A spokeswoman for BMG Rights Management defended their takedown notice of a Mitt Romney ad featuring President Obama singing a few bars from Al Green’s “Let’s Stay Together.”
The BMG spokeswoman said, “Our duty is to protect the rights of our songwriters and other clients without regard to political party or cause. In this case, the use of the music in question was not approved by the rights holder. As a result, normal takedown procedure was followed.”
The Romney campaign says that its use of Obama’s singing is “fair use,” and said that it planned to defend its rights. I can file for a counter notice with YouTube to restore the ad, after which the rights holders have 10 days to give YouTube notice that they have filed action in court seeking an order to stop the showing. If no such order is filed, the video can be restored. Of course, 10 days are like eons in a presidential campaign.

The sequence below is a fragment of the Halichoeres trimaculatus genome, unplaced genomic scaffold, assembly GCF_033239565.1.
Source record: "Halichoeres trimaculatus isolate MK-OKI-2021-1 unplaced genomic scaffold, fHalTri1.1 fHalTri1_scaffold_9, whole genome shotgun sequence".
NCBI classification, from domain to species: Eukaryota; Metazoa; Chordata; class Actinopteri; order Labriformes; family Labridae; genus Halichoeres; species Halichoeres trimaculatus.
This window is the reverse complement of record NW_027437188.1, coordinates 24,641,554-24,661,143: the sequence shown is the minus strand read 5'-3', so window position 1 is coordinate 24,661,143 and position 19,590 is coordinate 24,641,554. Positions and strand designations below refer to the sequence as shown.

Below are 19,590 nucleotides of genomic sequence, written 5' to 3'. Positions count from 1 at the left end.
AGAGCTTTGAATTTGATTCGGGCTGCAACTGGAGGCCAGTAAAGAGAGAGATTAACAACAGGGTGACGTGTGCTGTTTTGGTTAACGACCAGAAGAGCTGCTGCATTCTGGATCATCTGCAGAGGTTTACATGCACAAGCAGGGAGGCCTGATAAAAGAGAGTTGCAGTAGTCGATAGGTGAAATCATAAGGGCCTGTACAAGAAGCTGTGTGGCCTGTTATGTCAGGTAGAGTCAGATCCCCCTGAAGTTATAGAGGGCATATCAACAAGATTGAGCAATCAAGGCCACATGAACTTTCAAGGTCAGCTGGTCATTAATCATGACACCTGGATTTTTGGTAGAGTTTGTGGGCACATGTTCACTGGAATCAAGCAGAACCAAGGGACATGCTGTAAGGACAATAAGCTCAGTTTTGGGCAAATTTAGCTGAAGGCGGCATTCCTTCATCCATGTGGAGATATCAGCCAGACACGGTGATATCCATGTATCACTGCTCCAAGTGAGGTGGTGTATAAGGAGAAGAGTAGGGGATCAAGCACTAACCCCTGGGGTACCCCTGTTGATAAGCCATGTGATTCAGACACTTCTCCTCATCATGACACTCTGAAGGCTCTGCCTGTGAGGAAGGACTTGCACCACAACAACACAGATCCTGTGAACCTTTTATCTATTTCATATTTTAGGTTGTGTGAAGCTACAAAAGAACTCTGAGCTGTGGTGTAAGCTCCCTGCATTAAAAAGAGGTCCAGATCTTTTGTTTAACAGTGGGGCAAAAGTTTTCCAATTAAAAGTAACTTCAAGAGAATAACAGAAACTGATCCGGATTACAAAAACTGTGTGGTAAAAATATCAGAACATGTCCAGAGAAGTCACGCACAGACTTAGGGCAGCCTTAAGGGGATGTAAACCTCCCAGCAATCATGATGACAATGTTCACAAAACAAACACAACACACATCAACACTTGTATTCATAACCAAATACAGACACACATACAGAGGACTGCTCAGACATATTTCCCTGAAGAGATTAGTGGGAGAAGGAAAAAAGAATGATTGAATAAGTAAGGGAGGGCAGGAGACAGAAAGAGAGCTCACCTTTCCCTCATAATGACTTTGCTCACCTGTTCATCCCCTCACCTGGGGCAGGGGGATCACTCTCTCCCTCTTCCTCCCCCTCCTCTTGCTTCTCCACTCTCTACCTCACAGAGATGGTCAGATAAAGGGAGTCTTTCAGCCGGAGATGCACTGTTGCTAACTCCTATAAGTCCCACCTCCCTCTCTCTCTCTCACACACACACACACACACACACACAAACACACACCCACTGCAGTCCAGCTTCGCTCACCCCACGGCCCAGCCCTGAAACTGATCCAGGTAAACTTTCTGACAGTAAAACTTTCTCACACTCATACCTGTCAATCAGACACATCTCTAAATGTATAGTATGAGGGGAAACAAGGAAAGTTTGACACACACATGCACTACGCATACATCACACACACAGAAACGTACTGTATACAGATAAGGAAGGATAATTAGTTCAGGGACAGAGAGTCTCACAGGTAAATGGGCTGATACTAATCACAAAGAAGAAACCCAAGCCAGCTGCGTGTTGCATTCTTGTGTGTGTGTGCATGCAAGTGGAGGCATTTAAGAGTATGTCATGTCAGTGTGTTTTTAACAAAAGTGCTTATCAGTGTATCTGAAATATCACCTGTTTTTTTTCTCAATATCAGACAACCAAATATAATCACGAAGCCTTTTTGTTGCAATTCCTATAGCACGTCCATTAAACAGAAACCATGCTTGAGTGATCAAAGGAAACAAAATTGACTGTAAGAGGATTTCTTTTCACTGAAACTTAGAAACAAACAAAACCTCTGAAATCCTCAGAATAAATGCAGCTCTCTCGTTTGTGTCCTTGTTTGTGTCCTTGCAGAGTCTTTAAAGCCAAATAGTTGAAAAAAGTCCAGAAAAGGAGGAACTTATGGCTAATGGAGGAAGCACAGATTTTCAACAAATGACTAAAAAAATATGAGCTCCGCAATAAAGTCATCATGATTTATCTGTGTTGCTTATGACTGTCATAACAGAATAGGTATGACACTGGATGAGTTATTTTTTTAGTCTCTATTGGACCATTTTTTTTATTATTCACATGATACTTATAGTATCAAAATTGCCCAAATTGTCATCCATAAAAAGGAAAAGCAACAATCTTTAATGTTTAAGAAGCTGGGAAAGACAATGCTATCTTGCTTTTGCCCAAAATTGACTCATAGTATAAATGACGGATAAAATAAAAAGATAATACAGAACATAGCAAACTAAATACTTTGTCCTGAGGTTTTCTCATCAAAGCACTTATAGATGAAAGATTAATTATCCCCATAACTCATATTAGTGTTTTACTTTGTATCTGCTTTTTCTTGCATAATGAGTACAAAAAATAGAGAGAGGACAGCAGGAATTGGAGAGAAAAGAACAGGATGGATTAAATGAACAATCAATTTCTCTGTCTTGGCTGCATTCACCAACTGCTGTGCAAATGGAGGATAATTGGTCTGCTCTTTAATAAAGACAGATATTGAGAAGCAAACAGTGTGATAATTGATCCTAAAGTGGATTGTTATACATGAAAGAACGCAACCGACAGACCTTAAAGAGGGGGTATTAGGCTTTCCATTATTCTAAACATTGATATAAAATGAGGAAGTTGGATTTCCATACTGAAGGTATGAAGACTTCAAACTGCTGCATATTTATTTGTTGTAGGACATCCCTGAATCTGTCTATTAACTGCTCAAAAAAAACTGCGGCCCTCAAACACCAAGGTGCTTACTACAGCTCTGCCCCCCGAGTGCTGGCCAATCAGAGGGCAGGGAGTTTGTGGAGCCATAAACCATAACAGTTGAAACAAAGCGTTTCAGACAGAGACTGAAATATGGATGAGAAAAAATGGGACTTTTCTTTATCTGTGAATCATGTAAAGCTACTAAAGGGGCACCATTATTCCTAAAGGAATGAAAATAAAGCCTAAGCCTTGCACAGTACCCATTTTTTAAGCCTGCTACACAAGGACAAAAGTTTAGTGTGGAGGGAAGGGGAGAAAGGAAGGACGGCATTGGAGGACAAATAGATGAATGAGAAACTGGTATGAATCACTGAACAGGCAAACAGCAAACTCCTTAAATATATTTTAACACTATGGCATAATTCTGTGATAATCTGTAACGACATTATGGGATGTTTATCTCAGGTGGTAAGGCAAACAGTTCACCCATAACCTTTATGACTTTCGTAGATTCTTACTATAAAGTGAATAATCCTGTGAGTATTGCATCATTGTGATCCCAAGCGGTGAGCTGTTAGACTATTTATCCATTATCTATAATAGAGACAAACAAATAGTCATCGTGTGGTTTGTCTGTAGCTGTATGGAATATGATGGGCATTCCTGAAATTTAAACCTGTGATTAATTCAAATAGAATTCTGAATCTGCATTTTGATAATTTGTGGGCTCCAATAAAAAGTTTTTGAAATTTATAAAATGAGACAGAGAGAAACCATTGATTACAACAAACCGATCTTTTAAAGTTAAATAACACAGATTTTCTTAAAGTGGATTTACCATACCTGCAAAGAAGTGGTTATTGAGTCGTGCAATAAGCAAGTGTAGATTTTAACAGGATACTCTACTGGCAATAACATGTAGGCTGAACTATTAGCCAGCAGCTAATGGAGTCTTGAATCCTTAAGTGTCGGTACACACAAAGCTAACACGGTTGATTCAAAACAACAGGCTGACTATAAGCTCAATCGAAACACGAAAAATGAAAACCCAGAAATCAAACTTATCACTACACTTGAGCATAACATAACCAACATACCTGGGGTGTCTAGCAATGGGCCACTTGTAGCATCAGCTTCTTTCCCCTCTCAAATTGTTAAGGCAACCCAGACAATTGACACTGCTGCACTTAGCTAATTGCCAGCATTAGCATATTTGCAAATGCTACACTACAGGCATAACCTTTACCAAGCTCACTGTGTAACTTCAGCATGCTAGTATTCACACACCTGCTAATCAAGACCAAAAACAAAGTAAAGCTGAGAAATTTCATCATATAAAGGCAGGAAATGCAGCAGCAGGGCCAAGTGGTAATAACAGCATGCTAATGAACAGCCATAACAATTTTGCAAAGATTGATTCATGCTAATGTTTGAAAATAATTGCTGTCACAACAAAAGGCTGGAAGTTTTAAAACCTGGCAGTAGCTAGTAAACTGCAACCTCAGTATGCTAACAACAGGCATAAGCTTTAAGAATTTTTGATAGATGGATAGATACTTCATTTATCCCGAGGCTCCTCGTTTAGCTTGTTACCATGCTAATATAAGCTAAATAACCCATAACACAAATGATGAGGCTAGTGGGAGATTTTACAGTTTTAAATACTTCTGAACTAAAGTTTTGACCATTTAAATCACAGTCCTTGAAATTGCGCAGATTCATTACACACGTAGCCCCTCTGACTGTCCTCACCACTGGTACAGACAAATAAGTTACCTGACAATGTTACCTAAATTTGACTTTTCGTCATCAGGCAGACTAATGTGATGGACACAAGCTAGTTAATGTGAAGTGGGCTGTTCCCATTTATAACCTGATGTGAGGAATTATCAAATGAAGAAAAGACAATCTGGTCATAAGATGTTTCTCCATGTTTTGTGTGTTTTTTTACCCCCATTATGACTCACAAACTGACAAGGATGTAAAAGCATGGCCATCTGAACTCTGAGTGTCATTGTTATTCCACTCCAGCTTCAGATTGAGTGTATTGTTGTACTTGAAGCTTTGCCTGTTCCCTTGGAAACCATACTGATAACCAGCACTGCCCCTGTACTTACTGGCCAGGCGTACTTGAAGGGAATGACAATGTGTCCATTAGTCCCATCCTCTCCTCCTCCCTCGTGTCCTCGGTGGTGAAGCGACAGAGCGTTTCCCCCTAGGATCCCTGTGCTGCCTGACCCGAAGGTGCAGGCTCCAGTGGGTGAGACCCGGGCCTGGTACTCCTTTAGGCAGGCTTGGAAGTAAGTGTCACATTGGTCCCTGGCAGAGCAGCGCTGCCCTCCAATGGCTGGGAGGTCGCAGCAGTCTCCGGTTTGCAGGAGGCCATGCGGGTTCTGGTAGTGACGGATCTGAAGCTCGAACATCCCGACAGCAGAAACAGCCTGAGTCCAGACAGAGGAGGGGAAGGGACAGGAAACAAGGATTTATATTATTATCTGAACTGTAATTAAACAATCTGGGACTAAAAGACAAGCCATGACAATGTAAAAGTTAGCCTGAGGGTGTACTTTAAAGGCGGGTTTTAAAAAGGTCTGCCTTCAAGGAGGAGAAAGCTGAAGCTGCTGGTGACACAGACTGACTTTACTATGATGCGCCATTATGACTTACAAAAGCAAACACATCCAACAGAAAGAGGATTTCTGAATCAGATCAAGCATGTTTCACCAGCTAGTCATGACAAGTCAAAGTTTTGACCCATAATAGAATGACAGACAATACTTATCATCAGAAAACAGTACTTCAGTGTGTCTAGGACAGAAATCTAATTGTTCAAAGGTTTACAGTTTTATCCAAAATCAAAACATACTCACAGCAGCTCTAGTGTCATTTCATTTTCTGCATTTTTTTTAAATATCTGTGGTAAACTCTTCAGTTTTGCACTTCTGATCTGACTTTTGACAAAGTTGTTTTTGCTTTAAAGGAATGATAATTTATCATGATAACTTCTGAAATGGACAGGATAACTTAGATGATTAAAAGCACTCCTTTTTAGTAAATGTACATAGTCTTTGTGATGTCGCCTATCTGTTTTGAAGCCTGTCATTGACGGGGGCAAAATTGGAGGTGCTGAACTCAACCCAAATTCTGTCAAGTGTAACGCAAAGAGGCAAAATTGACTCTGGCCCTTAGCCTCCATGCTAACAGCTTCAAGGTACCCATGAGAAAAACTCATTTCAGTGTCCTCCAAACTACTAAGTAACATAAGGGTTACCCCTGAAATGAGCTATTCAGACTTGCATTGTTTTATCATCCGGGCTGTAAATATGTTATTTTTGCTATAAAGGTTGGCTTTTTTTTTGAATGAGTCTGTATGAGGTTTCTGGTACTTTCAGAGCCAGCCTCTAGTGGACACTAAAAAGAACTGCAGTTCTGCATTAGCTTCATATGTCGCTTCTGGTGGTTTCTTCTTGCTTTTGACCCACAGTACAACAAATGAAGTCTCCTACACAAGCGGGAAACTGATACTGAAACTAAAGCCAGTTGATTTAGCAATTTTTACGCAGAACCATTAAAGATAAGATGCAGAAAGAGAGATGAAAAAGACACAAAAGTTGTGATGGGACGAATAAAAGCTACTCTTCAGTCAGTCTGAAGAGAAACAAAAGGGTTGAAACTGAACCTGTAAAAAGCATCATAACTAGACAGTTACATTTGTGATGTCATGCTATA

Green wrote the song with Al Jackson Jr. and Willie Mitchell.
Update: Timothy B. Lee of Ars Technica sees this as a “bogus” takedown request.
He writes, “The Romney ad seems like as clear-cut a case of fair use as can be imagined. Obama’s singing is a core part of the ad’s message, and copyright law explicitly mentions commentary and criticism as justifications for fair use. And it’s hard to imagine the ad harming the market for “Let’s Stay Together.”
“Yet the “notice and takedown” process established by the DMCA and apparently utilized by BMG Rights Management in this case doesn’t give the Romney campaign much recourse. It can file a counter notice stating that it believes its clip to be fair use, but YouTube is required to wait a minimum of 10 days before putting the video back up. In a campaign where the news cycle is measured in hours, 10 days is an eternity.”